Marathon is a new computer game that runs on the Mac; it is a lot like the game Doom. There is a cursory narrative structure that has to do with aliens, a spaceship... you've seen it all before. You go in, and take on Ripley's role as the lead bug killer. Of course, without Sigourney Weaver's panache, at least at first.
Why am I talking about Marathon in this essay? Several reasons. It is a close to real time, texture mapped and shadowed environment; one can move through it with a full 6 degrees of freedom; bump into walls, flips switches; and there are others in the space. Two kinds of others: aliens, many types, which are pure constructs; and human standins. In the network game, one actually sees an avatar of one's partners in the melee; there is no facial detail, but, if you want you can talk over the computer's microphone, you can watch your partner napalm alien bugs, you can run past each other and bump into each other.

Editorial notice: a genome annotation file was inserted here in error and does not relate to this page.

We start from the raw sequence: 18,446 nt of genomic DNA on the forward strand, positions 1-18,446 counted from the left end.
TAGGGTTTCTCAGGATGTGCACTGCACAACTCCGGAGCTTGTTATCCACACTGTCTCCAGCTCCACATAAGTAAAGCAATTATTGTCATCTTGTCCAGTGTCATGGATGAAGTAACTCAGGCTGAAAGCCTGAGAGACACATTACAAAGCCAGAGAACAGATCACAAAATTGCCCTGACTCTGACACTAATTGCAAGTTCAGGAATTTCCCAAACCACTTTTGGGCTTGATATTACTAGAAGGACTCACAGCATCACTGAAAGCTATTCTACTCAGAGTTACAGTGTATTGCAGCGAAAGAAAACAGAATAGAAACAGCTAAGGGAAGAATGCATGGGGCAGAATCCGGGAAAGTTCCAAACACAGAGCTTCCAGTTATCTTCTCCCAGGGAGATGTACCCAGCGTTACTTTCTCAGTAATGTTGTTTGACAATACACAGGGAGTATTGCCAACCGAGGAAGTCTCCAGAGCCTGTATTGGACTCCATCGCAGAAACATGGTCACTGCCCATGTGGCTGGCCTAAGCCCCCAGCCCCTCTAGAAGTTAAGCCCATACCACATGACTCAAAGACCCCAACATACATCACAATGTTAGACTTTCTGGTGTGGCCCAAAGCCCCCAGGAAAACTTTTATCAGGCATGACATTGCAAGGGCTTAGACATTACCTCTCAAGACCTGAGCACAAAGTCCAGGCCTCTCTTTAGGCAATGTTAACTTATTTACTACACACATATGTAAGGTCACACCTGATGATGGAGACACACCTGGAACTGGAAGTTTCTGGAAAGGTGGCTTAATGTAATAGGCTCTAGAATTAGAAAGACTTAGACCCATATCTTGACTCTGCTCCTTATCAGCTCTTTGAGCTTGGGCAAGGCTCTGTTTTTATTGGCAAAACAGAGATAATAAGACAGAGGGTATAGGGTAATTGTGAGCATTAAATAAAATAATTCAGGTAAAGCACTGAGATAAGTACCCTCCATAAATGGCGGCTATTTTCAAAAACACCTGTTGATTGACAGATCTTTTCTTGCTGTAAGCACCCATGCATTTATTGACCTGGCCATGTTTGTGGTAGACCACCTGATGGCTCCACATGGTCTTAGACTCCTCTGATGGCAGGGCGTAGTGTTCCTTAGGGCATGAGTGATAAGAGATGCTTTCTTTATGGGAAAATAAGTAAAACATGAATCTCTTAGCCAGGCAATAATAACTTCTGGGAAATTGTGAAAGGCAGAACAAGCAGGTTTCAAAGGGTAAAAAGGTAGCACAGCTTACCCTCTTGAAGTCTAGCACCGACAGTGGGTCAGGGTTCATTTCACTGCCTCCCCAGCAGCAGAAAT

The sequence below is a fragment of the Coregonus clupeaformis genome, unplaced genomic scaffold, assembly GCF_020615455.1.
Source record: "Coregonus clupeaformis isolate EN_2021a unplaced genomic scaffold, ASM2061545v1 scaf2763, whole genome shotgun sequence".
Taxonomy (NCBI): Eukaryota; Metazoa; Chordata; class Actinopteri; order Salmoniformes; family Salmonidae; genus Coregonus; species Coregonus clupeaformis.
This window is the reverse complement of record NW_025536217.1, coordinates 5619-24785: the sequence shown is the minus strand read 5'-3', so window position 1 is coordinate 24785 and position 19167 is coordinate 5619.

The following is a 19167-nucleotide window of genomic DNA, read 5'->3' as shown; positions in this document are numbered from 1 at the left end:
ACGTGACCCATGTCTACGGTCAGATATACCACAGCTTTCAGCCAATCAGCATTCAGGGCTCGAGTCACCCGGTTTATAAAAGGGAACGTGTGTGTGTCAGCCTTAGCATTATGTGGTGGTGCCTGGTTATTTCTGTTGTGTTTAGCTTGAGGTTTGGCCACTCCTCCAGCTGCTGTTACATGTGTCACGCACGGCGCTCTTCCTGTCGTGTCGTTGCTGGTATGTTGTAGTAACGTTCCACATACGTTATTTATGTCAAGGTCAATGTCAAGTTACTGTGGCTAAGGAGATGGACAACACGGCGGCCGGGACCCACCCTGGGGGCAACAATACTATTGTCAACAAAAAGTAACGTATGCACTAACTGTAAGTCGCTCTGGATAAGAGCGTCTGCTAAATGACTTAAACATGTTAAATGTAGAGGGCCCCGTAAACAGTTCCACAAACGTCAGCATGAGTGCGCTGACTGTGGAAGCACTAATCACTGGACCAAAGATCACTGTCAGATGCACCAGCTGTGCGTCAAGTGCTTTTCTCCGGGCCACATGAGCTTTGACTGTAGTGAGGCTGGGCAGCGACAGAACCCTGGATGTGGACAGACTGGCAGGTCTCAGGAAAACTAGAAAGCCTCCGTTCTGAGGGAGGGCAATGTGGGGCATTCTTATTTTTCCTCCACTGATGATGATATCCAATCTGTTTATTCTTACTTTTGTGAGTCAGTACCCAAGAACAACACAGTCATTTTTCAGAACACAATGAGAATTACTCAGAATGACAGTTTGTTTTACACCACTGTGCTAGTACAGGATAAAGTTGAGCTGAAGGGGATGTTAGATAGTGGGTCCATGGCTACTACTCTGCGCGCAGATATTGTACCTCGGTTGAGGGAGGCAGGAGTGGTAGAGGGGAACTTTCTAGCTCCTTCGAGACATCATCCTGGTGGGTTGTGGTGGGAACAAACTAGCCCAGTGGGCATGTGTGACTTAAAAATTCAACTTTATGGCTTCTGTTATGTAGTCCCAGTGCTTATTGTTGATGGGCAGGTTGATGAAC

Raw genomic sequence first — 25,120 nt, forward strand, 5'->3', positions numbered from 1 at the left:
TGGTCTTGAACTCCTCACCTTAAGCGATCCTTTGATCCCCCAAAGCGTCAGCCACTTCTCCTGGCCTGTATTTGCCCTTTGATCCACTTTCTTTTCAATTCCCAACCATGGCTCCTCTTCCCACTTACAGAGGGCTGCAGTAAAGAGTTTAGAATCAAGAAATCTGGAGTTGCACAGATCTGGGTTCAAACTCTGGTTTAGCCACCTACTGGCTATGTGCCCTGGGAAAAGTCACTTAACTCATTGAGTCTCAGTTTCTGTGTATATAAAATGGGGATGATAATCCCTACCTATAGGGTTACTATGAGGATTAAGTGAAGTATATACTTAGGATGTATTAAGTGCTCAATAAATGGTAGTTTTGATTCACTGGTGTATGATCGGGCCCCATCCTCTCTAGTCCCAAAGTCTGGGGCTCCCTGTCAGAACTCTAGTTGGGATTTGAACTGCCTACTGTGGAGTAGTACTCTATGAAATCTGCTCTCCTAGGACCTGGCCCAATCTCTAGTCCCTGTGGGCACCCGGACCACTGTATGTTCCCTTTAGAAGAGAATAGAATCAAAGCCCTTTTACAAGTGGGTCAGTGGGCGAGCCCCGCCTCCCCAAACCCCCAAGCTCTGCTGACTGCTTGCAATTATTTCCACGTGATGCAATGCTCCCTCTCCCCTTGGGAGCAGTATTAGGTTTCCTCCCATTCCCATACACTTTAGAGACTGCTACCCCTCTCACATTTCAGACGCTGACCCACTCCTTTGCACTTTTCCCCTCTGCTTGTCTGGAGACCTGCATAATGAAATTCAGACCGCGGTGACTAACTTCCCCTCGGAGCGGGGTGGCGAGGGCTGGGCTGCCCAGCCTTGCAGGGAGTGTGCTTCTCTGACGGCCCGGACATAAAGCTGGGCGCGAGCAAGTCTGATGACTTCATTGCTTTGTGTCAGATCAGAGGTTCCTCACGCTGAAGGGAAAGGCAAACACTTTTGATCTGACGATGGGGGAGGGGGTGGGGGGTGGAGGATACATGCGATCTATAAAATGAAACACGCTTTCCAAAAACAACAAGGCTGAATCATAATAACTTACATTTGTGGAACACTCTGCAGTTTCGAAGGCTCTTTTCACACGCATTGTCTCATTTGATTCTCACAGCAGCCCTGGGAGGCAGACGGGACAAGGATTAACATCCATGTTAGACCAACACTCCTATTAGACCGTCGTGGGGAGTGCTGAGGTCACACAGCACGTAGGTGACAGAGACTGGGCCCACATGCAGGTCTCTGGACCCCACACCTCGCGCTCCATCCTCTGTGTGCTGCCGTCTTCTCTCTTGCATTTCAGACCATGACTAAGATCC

If that isn't enough, you can even jack into their sensorium; you can experience space through their eyes.This is an interesting destruction of the shot /return shot formula, , and a powerfully dialogic detournement of that filmic move, in the way that a player can literally place themselves in the 'other' body of another player in marathon, thus seeing through the eyes of their partner/opponent. A VIRTUALLY DISPLACED GAZE. This becoming other however goes much beyond the return shot, as it puts one in the avatar of another, as a 'rider' (to use Gibson's term) experiencing their retinal world, helplessly. This trades the territory of command of one's own motions through a space, for the territory of co-presence (or surveillance, as in many cases in the game it may be used as a hostile tactic). Interestingly they can at the same time, if they so wish, ride you...